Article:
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The Academy Governors Do the Right Thing

The Academy Governors Do the Right Thing

The Board of Governors of the Academy of Motion Picture Arts and Sciences voted August 25 to present Honorary Awards to Spike Lee and Gena Rowlands. The coveted Jean Hersholt Humanitarian Award goes to Debbie Reynolds, best known for classic “Singin’ in the Rain.” They’ll pick up their gold statues at Hollywood and Highland at the untelevised Governors Awards on November 14. (There’s no Thalberg award this year; no word yet on who will produce next year’s Oscar show.) 
Spike Lee was memorably “robbed,” 25 years ago, when he was nominated for screenplay but not directing for his breakout hit “Do the Right Thing.” NYU’s graduate school artistic director, who at age 58 is on the young side for this award, made his debut with his NYU thesis film, “Joe’s Bed-Stuy Barbershop: We Cut Heads,” which won a Student Academy Award® in 1983.  His other indie features include “She’s Gotta Have It,” “School Daze” and “Jungle Fever,” which earned Samuel L. Jackson the best supporting actor prize at Cannes; he also directed mainstream studio pictures “Malcolm X” and “Inside Man.” He was also nominated for his documentary “4 Little Girls.”  Lee’s other features include “Mo’ Better Blues,” “Jungle Fever,” “Crooklyn,” “He Got Game,” “25th Hour,” “Miracle at St. Anna” and “Red Hook Summer.”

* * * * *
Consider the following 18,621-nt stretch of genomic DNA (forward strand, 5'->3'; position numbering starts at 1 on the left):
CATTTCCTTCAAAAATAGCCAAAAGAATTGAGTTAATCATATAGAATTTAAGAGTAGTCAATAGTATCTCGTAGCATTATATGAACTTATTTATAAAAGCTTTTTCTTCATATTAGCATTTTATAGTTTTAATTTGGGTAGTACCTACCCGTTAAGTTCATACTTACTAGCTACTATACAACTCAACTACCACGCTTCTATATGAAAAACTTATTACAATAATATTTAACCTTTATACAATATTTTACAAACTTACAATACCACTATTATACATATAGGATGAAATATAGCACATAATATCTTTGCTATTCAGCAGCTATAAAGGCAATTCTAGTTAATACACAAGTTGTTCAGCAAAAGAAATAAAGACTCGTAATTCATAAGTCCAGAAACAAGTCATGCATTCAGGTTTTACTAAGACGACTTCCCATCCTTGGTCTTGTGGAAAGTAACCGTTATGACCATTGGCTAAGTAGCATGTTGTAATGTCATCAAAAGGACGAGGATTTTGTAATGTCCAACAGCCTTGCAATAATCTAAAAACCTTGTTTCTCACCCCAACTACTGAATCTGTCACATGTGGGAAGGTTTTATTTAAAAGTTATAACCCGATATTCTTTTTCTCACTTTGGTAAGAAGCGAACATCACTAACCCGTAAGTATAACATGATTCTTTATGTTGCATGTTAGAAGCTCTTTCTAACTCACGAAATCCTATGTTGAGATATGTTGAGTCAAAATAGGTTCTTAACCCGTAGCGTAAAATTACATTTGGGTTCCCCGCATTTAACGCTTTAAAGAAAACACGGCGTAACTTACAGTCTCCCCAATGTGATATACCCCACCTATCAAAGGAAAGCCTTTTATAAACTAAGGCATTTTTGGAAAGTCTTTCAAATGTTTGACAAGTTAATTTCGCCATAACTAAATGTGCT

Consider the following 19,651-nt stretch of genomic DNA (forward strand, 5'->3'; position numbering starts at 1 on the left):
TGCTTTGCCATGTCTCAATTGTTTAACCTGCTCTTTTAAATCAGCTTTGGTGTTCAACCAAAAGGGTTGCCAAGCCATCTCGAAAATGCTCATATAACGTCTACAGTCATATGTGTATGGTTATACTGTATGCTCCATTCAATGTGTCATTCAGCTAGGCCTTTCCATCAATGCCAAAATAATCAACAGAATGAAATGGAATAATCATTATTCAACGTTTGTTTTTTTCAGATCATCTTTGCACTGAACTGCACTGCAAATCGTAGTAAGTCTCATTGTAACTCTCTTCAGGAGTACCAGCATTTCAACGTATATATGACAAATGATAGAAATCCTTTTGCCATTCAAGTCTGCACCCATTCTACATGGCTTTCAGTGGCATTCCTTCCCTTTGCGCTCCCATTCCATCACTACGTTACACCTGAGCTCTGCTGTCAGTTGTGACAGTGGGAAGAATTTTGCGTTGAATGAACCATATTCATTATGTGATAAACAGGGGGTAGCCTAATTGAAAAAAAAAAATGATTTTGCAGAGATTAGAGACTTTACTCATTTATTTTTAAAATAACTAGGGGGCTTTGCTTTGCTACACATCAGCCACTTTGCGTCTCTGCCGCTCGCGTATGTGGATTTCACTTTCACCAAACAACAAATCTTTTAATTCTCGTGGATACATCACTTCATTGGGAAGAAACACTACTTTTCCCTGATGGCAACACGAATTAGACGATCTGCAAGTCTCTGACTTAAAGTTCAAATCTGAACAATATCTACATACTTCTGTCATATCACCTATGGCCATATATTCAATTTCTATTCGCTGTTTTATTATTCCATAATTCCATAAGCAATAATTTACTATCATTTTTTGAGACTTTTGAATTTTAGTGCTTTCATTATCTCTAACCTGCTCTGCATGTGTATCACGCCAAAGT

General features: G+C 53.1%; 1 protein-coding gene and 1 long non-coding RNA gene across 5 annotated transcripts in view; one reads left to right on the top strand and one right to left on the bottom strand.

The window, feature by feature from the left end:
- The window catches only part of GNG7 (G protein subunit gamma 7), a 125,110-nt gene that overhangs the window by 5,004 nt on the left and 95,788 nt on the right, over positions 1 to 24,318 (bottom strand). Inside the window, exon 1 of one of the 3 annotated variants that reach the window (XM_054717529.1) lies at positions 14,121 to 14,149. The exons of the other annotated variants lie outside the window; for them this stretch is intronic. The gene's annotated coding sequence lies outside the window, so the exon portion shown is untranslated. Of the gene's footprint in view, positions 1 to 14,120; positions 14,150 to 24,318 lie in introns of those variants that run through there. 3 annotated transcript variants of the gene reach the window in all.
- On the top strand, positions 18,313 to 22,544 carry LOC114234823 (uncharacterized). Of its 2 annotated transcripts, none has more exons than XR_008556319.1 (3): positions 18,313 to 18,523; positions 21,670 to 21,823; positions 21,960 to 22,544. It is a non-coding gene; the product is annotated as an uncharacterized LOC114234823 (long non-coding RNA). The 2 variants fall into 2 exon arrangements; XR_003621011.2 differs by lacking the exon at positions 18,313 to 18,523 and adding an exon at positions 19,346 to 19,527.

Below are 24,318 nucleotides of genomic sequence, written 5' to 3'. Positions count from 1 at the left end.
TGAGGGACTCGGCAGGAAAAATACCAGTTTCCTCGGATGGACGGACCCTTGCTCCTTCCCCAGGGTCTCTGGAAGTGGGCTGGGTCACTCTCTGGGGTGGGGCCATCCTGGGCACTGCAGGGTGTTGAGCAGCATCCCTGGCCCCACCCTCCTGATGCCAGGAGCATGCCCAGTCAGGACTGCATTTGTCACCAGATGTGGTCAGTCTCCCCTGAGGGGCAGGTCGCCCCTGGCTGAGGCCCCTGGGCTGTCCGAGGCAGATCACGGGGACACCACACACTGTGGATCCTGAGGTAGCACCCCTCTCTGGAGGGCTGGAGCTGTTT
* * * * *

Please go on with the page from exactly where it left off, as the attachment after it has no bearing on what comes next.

WATCH: NYU Professor Spike Lee on Backing New Models 

Gena Rowlands was nominated for Academy Awards for her lead performances in “A Woman under the Influence” (1974) and “Gloria” (1980), both directed by her husband/collaborator, John Cassavetes.  She launched her career on the New York stage and in live television in the 1950s and has appeared in 40 feature films to date, from “The High Cost of Loving” in 1958 to “Six Dance Lessons in Six Weeks,” which she starred in earlier this year.  Her other notable films include “Lonely Are the Brave,” “Faces,” “Minnie and Moskowitz,” “Opening Night,” “Another Woman,” “Unhook the Stars,” “Hope Floats,” “Playing by Heart,” “The Notebook” and “Broken English.” 
Reynolds was a founding member of the Thalians, a charitable organization conceived and sustained by entertainers to promote awareness and treatment of mental health issues. She served as the group’s president almost continuously from 1957 to 2011, adding numerous terms as board chair and frequently presiding over its annual fundraising gala.  Her tireless efforts have enabled the Thalians to contribute millions to the Mental Health Center at Cedars-Sinai and to UCLA’s Operation Mend, which helps military veterans recover from the physical and psychological wounds of war.  Reynolds has appeared in more than 40 feature films, including “The Tender Trap,” “A Catered Affair” and “Mother,” and received a 1964 Oscar nomination for her lead performance in “The Unsinkable Molly Brown.”
The Honorary Award, an Oscar statuette, is given “to honor extraordinary distinction in lifetime achievement, exceptional contributions to the state of motion picture arts and sciences, or for outstanding service to the Academy.”
The Jean Hersholt Humanitarian Award, also an Oscar statuette, is given “to an individual in the motion picture arts and sciences whose humanitarian efforts have brought credit to the industry.”

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